Deal Proof—A Document-Analysis and Proofreading Tool

I said in this blog post that I planned to do a post about Deal Proof. Well, here it is.

Deal Proof is a Thomson West product; click here to go to the relevant page of the Thomson West website. It’s a document-analysis and proofreading tool that many of the big firms subscribe to. It checks for inconsistent use of defined terms, creates lists of open items, and performs various other proofreading and summarizing tasks.

I had access to Deal Proof in the waning days of my big-firm practice, so I didn’t have much opportunity to put it through its paces, and I’ve always been curious about how useful practitioners find it and whether they actually use it. I recently had the opportunity to speak about Deal Proof with Fred Fulton, a partner in the Dallas office of Thompson & Knight. Here’s what he had to say:

Deal Proof is a great tool that frees up brainpower to be used on matters that are more productive and interesting than checking for consistency in the use of defined terms and similar mind-numbing aspects of document drafting. I use it regularly and expect those working for me to do the same. I consider it as essential as spell-check, and am disappointed when I am reviewing documents submitted to me if I find an error that would have been caught by Deal Proof.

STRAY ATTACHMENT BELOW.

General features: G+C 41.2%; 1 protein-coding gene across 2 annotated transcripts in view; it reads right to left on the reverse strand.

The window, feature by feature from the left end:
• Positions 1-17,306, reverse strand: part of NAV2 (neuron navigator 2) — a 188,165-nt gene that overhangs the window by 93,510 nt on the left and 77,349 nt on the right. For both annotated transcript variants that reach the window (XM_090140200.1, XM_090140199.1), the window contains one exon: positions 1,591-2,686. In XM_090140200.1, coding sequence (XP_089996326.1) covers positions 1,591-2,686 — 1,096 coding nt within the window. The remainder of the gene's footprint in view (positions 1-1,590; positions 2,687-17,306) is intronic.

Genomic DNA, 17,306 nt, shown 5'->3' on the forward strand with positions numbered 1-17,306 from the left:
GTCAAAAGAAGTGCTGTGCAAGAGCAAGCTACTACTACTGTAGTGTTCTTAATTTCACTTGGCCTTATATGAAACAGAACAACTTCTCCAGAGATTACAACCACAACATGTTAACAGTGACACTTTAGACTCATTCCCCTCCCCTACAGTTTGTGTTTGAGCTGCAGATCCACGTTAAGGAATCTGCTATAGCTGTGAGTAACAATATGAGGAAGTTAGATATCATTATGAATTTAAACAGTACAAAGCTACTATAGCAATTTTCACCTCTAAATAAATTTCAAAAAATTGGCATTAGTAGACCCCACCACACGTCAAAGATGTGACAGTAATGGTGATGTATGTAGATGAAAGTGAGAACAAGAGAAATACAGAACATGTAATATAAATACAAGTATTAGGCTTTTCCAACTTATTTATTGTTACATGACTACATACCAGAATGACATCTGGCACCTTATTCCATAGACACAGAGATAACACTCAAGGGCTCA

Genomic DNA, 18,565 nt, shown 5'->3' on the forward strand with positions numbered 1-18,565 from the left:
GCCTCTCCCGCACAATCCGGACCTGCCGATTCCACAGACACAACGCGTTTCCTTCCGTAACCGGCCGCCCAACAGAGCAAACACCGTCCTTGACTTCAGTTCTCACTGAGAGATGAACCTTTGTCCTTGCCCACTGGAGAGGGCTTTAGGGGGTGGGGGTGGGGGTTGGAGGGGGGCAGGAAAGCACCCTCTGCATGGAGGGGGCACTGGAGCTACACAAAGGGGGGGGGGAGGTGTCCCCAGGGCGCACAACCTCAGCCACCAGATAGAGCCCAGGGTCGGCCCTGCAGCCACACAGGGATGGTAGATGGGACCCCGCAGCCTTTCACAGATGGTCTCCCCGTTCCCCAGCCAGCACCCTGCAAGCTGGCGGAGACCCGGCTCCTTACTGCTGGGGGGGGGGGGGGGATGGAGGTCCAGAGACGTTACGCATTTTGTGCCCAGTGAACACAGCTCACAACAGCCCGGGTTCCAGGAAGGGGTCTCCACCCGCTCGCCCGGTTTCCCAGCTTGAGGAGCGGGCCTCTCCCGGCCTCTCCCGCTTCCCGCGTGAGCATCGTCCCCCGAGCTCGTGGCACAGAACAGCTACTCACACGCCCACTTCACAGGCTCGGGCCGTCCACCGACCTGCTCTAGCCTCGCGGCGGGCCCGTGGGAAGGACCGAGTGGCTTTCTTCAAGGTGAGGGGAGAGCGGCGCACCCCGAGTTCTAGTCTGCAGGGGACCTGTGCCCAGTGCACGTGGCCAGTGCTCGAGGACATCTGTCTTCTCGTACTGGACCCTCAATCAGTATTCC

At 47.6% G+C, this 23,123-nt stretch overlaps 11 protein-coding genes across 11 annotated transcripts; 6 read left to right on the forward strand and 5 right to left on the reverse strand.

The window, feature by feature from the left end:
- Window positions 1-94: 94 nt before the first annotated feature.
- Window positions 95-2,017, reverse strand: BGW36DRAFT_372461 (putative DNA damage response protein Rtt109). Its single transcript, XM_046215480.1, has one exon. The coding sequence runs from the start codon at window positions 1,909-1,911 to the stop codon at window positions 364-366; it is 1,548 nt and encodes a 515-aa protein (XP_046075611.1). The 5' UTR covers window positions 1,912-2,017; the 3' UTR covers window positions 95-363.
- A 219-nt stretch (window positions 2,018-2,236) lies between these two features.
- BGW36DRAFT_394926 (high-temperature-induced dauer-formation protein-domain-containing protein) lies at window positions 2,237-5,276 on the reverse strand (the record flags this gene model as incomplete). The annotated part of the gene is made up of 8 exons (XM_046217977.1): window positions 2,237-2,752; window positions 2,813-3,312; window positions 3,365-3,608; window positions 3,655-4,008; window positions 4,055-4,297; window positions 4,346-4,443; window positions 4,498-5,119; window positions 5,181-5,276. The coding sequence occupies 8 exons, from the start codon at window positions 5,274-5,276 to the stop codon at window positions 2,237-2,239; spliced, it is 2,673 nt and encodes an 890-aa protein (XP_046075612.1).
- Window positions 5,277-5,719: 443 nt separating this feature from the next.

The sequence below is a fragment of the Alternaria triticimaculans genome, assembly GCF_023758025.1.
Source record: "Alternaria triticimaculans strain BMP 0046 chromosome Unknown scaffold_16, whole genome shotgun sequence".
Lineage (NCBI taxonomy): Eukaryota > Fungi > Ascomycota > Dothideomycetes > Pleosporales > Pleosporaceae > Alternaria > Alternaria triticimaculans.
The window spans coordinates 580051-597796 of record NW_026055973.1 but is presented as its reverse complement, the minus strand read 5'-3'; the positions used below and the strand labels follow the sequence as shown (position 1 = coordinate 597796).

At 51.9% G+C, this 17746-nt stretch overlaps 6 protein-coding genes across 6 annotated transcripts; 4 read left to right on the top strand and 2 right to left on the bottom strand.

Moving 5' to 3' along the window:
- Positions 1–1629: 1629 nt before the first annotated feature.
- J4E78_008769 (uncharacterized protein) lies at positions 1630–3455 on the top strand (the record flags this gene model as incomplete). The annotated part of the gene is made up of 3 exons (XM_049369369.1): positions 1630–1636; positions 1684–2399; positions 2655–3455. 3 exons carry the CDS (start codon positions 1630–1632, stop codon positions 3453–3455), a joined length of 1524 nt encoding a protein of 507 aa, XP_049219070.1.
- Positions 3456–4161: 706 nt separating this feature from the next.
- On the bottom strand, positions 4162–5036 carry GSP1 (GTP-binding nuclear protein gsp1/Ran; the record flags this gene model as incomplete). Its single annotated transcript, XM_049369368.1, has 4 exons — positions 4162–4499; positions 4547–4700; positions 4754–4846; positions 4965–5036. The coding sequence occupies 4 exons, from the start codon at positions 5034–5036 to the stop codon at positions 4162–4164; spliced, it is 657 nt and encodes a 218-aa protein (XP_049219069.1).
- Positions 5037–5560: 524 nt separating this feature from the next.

If you’ve used Deal Proof, I’d be interested to hear what you think of it and how it compares with any other tools that perform some of its functions.

About the author

Ken Adams is the leading authority on how to say clearly whatever you want to say in a contract. He’s author of A Manual of Style for Contract Drafting, and he offers online and in-person training around the world. He’s also chief content officer of LegalSifter, Inc., a company that combines artificial intelligence and expertise to assist with review of contracts.